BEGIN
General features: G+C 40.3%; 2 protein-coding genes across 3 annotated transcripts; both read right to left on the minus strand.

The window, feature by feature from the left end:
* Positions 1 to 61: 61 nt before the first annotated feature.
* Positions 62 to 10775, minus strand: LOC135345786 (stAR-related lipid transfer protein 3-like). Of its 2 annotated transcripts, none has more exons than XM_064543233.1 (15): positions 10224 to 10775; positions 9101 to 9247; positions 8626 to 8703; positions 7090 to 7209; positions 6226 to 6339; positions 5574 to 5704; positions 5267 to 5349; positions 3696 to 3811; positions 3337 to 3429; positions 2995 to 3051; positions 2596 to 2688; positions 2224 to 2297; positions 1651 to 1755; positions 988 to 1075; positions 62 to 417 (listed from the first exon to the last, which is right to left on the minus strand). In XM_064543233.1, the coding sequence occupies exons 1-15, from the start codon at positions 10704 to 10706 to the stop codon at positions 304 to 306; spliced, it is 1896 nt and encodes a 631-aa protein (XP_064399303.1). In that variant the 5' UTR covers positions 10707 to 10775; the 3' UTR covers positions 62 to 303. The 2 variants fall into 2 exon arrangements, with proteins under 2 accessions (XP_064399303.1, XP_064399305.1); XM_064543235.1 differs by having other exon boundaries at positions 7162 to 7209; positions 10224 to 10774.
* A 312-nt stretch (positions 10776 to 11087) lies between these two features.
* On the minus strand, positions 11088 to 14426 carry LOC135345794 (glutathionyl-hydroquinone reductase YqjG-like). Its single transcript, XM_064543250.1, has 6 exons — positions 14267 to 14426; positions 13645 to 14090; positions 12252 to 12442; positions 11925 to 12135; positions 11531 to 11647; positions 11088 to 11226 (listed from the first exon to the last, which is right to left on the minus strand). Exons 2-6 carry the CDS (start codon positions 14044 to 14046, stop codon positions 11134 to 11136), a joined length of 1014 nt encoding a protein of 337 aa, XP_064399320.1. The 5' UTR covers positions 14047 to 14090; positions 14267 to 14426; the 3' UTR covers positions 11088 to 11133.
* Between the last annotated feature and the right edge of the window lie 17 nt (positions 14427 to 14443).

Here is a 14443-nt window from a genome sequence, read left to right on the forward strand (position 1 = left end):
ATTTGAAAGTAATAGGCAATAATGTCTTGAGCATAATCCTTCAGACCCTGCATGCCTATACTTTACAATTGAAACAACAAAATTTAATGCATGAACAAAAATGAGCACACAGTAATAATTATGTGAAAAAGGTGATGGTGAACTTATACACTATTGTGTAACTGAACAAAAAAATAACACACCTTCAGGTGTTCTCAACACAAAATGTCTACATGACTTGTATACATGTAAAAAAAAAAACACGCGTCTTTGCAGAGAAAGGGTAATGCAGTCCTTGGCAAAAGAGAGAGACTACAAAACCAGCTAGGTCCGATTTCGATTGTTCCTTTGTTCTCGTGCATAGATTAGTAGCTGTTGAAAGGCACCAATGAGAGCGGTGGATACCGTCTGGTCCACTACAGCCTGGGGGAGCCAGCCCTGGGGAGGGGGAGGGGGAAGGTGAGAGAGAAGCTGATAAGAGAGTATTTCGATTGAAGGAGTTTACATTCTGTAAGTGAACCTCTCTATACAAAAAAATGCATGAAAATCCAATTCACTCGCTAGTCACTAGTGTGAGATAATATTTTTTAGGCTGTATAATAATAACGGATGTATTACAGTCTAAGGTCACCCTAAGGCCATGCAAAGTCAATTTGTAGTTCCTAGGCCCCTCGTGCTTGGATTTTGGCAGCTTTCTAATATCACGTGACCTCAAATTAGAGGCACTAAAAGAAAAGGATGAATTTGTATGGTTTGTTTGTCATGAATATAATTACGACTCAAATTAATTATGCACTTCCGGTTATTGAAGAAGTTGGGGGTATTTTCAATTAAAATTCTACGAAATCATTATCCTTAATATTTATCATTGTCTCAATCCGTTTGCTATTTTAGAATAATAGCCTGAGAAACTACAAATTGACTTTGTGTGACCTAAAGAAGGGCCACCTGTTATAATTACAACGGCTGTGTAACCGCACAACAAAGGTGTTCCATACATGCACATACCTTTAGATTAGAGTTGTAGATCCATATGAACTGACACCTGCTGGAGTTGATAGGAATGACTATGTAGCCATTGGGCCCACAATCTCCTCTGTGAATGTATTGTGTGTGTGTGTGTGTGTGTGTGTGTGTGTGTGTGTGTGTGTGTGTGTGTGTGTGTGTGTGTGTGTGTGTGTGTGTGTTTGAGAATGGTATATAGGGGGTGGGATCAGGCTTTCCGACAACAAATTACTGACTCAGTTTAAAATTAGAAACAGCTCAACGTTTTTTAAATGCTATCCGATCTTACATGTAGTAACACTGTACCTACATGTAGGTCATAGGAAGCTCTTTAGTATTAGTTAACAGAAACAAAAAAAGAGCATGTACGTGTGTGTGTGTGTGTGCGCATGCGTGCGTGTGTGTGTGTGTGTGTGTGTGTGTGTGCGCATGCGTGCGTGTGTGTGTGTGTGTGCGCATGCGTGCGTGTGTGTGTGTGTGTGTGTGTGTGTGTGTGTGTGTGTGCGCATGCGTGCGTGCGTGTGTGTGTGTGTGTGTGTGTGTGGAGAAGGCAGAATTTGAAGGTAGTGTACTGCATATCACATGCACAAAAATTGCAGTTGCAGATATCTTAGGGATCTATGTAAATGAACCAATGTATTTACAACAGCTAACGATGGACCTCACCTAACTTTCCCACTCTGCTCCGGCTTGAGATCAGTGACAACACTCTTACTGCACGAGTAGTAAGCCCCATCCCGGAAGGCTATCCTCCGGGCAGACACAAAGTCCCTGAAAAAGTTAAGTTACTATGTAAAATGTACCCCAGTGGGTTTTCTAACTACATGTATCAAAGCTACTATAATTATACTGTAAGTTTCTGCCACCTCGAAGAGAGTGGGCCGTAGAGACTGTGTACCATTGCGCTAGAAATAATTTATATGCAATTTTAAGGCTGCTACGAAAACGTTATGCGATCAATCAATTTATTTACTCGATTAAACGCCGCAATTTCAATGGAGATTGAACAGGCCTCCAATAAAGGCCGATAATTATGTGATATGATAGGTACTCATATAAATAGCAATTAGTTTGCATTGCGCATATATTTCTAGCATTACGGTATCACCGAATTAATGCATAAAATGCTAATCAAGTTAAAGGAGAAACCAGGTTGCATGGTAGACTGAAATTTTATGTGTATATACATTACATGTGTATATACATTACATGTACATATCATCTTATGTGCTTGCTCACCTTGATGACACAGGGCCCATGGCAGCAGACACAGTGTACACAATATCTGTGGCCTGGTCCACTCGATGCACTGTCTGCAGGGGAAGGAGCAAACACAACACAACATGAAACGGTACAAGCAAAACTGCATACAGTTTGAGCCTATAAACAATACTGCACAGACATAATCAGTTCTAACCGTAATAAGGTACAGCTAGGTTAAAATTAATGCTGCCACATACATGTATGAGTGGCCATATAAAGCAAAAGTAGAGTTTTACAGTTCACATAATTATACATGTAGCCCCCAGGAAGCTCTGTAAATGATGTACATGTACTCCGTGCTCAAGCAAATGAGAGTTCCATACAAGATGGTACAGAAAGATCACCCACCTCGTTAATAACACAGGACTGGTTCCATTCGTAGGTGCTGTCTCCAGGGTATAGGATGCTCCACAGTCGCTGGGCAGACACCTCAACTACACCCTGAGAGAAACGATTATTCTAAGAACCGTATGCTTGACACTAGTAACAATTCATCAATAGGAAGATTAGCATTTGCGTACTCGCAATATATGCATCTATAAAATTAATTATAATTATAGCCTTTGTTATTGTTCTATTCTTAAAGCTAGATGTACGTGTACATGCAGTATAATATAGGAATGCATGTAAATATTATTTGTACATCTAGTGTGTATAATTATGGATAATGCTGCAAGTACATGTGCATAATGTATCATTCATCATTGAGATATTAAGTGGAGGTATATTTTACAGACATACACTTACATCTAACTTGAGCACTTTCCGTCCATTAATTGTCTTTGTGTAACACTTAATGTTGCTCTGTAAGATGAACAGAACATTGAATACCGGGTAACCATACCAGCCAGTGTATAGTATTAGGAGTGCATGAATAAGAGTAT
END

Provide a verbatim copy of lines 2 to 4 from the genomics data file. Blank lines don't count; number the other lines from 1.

The window, feature by feature from the left end:
* Positions 1 to 61: 61 nt before the first annotated feature.
* Positions 62 to 10775, minus strand: LOC135345786 (stAR-related lipid transfer protein 3-like). Of its 2 annotated transcripts, none has more exons than XM_064543233.1 (15): positions 10224 to 10775; positions 9101 to 9247; positions 8626 to 8703; positions 7090 to 7209; positions 6226 to 6339; positions 5574 to 5704; positions 5267 to 5349; positions 3696 to 3811; positions 3337 to 3429; positions 2995 to 3051; positions 2596 to 2688; positions 2224 to 2297; positions 1651 to 1755; positions 988 to 1075; positions 62 to 417 (listed from the first exon to the last, which is right to left on the minus strand). In XM_064543233.1, the coding sequence occupies exons 1-15, from the start codon at positions 10704 to 10706 to the stop codon at positions 304 to 306; spliced, it is 1896 nt and encodes a 631-aa protein (XP_064399303.1). In that variant the 5' UTR covers positions 10707 to 10775; the 3' UTR covers positions 62 to 303. The 2 variants fall into 2 exon arrangements, with proteins under 2 accessions (XP_064399303.1, XP_064399305.1); XM_064543235.1 differs by having other exon boundaries at positions 7162 to 7209; positions 10224 to 10774.